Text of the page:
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1 Relational Query Languages Naveen Ashish Calit2 &ICS UC-Irvine

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Relational Query Languages. Naveen Ashish Calit2 &ICS UC-Irvine. Relational Languages. Relational Algebra ( procedural ) defines operations on tables Relational Calculus ( declarative ) based on first-order predicate calculus - PowerPoint PPT Presentation


Page 1: Relational Query Languages


Relational Query Languages

Naveen Ashish

Calit2 &ICS


Page 2: Relational Query Languages

Relational Languages

Relational Algebra (procedural) defines operations on tables

Relational Calculus (declarative) based on first-order predicate calculus

Every relational algebra query can be translated to relational calculus

Every safe relational calculus query can be translated to relational algebra.

Any language that is at least as expressive as relational algebra is said to be relationally complete.

Page 3: Relational Query Languages


Relational Algebra Operators

Select: given a relation R and a predicate P, select tuples from R that satisfy P.

Project: given a relation R and a subset of its attributes X, return a relation which is the same as R except that all columns not in X are left out.

Rename: given a relation R and a name N, return a relation that is exactly the same as R except that it has a name N.

Cartesian Product: Given 2 relations R1and R2,.return a relation R3 whose tuples are the concatenation of tuples in R1 and R2

Union: Given relations R1 and R2, return a relation R3 which contains all tuples in R1 and R2

Set Difference: Given relations R1 and R2, return a relation R3 containing all tuples in R1 that are not in R2

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Selection Operation

Example: Employee(name,dept,sal)

Name Dept Salery Jane pharmacy 30,000Jack hardware 30,000Jill pharmacy 75,000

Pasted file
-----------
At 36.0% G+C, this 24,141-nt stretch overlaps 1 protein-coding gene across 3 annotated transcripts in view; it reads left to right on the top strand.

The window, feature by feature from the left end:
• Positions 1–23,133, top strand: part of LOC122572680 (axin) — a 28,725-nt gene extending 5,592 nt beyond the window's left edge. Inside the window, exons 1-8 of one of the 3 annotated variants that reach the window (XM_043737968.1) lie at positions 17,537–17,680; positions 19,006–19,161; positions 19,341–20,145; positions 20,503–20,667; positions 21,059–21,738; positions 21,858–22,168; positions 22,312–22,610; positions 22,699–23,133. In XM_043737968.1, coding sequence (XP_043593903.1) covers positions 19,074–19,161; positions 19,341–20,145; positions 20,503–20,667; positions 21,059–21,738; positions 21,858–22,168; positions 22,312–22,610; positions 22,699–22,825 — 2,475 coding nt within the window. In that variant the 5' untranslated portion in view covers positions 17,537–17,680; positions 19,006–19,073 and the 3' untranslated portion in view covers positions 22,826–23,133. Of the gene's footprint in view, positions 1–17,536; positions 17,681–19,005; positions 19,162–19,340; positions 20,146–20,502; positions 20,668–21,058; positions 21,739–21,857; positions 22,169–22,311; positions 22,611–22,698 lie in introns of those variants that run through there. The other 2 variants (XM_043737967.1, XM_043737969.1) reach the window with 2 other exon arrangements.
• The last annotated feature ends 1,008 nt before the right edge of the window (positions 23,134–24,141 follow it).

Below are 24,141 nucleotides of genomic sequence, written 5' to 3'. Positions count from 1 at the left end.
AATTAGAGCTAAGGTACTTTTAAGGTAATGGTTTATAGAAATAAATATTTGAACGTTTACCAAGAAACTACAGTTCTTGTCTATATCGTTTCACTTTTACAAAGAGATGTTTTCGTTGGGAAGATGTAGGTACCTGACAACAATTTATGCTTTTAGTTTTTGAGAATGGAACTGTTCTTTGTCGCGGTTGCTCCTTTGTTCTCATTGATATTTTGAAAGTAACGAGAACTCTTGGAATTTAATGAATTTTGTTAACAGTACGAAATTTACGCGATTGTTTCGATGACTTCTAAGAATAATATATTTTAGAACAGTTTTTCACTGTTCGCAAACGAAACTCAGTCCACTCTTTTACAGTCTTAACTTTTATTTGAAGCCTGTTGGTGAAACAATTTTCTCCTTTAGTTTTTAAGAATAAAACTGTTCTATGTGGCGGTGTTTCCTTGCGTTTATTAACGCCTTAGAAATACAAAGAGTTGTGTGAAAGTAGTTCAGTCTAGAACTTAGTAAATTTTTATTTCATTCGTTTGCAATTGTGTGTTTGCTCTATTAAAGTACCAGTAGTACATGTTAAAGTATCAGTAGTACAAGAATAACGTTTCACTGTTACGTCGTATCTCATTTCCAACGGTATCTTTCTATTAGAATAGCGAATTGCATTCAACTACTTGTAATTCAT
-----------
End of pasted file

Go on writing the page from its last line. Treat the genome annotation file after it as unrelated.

Name Dept Sal J oe toy 20,000Bill toy 12,000

Name Dept Sal

Jane pharmacy 30,000Jack hardware 30,000Jill pharmacy 75,000Joe toy 20,000Bill toy 12,000

d]Rection conselect[selRcondselectionσ or )(


select [sal > 20,000] Employee

select [(dept = toy) or (sal < 20,000)]

Page 5: Relational Query Languages



Proj [list of attr of R] (R) or Π list of attr of R (R)A B C

Jane Toy 10,000

Jim Toy 20,000

June Complaint 20,000


Jane Toy

John Toy






10,000 Toy

20,000 Complaint

20,000 Toy


R: S:


Page 6: Relational Query Languages


Cartesian Product

Denoted by R x S

R: A B C S: A D

joe toy 10K joe jill

jack com 20K jack jill

RxS: R.A B C S.A D

joe toy 10K joe jill

joe toy 10K jack jill

jack com 20K joe jill

jack com 20K jack jill

Notice attribute naming strategy to disambiguate attribute names

attributes get the name, R.A, where A is attrib name, and R is the relation name from which attrib originates. If there is no possible ambiguity, relation name is dropped!

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Set Difference

Denoted by R – S (Illegal if R & S have different numbers of attributes or if

respective domains mismatch!)

R: A B S: A CJane Toy Jane ToyJim Toy John ComplaintJune Complaint

R - S = A BJim ToyJune Complaint

Note attributes in resulting relation take name from the first relation

Page 8: Relational Query Languages


Rename Operator

Strategy used to disambiguate attribute names: For union and set difference operators, the resulting relation

takes the attribute names of the first relation For cartesian product, attributes are named as Relation-

name.attribute-name, where Relation name refers to the relation from which the attribute originally came.

Strategy will not disambiguate when the same relation appears multiple times in the relational query.

Let R(A,B) be a relation. Consider R x R what to name the attributes of the resulting relation?